Creating content is a labour of love. It is not something that should be ‘bashed out’ and forgotten about. Instead, each piece of content you create should be well thought out, well structured and have a clear purpose and audience.

All of that, of course, takes time.

And whilst that time investment may well return a positive ROI when it comes to engagement and even conversions, could your well-crafted content be working harder for you?

Repurposing the content you have worked hard to create could be a relatively simple way to make that piece do even more – reach more people, drive more engagement and potentially be seen or heard by new customers.

There are many reasons why you should repurpose the content you have created. Sometimes, it can be a case of updating older, stale content that has performed well in the past but has stopped ranking as well as it once did, but could bounce back with a bit of care and attention.

Other times, it can be a case of creating a new piece of content and then evaluating whether it can be repurposed for other channels. Can an insightful blog be repurposed as an entertaining podcast? Can an internal presentation be converted into a thought-leading Slideshare? And what about turning those interviews you conducted into an expert advice ebook?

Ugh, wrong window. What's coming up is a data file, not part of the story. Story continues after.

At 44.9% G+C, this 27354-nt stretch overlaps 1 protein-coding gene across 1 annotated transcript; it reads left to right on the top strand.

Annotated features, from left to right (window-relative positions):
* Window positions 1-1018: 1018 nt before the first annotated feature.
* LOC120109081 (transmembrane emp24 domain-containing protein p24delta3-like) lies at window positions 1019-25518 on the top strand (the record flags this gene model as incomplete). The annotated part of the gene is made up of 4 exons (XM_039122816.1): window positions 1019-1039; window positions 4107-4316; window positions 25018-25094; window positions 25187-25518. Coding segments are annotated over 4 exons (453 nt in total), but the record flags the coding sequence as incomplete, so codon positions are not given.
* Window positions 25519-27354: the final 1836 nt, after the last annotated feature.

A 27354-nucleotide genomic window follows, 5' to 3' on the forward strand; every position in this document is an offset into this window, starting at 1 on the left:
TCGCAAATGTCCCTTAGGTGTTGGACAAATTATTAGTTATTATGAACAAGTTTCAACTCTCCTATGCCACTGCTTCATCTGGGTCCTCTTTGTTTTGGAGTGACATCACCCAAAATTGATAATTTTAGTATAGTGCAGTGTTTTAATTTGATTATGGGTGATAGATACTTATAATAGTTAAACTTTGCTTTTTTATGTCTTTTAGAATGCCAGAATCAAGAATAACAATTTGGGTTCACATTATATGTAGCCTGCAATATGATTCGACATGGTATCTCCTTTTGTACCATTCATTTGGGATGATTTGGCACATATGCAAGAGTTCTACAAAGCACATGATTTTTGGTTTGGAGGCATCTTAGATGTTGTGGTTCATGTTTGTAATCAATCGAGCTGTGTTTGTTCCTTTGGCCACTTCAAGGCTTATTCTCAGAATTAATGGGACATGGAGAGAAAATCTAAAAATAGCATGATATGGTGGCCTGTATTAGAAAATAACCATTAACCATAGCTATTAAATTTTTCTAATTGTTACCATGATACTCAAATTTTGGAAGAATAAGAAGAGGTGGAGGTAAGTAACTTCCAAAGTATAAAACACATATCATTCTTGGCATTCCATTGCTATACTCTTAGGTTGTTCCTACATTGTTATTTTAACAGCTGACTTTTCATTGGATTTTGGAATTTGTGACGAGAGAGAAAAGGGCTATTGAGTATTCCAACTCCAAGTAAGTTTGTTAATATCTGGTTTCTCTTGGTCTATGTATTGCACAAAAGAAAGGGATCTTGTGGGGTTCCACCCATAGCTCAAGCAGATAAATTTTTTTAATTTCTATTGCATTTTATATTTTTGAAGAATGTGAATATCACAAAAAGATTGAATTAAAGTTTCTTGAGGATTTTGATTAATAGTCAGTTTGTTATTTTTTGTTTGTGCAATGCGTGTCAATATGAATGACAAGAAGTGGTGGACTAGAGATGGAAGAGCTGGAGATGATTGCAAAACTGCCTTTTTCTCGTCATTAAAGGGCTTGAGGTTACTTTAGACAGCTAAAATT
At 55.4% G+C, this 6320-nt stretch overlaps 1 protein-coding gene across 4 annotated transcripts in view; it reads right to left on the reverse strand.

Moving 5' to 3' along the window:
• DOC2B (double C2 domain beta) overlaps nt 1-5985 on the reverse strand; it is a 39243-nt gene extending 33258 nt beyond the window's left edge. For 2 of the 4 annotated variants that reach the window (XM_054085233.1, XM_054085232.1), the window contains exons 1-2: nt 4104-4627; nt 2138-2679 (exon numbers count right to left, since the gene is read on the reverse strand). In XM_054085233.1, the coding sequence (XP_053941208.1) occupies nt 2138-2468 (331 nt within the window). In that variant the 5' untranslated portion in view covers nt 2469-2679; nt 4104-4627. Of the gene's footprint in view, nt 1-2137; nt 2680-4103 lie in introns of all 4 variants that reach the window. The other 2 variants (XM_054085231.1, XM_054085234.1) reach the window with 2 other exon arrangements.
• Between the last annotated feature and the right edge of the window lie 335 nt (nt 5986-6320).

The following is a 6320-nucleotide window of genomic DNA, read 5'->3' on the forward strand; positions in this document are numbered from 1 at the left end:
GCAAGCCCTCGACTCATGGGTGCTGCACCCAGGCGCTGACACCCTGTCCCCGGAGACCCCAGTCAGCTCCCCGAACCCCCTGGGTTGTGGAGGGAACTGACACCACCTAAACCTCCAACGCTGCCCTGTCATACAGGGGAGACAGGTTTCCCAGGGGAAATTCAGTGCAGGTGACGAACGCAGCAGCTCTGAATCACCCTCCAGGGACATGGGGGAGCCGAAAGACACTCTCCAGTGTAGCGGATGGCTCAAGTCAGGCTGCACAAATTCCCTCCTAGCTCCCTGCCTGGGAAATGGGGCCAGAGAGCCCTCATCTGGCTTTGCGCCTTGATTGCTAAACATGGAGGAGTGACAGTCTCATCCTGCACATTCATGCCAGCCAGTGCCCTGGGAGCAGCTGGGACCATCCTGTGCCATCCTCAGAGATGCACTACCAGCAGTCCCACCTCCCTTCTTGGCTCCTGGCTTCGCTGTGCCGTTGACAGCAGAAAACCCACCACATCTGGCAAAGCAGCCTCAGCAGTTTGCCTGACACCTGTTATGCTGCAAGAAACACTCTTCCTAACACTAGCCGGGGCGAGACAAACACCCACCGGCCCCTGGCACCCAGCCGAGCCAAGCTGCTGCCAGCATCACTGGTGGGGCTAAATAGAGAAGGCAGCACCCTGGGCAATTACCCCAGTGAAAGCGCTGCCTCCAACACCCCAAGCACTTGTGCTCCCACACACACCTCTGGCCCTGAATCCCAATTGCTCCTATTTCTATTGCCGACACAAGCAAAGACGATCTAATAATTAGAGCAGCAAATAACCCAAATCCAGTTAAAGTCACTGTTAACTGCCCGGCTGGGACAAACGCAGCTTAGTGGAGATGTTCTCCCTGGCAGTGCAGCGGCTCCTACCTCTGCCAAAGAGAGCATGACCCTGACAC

We spend a lot of time creating and curating great content, but we often don’t truly maximise that content to its full potential.

In this post, we are going to take a closer look into why you should repurpose your content and provide you with some examples of the content that can be repurposed, giving it a fresh lease of life and expanding your potential audience.

Why should you repurpose content?

We’ve already touched on this, but repurposing content has a number of benefits:

  • Reach a new audience – let’s face it, we all consume content in different ways. Longform blog posts are great for some people but for others, they couldn’t imagine anything worse. Visual content can be really appealing to some and mean nothing to others. We all know that person who listens to podcasts religiously but others just don’t enjoy audio media. Establishing the platforms where your customers are engaging can really help to focus your repurposing efforts.
  • Boost rankings – remember that awesome blog you published a couple of years back? It was ranking number one and also had the featured snippet for the main target keyword. How’s that going now? Too many of us create something great and then forget about it and hope it is still performing as well. Instead, we need to be better at monitoring the performance of our content and when rankings start to drop, breathe new life into the content. Update the data, introduce new supporting information or completely update the post based on more recent changes to your audience. Doing this can help to boost the rankings of that post and restore it to greatness once again.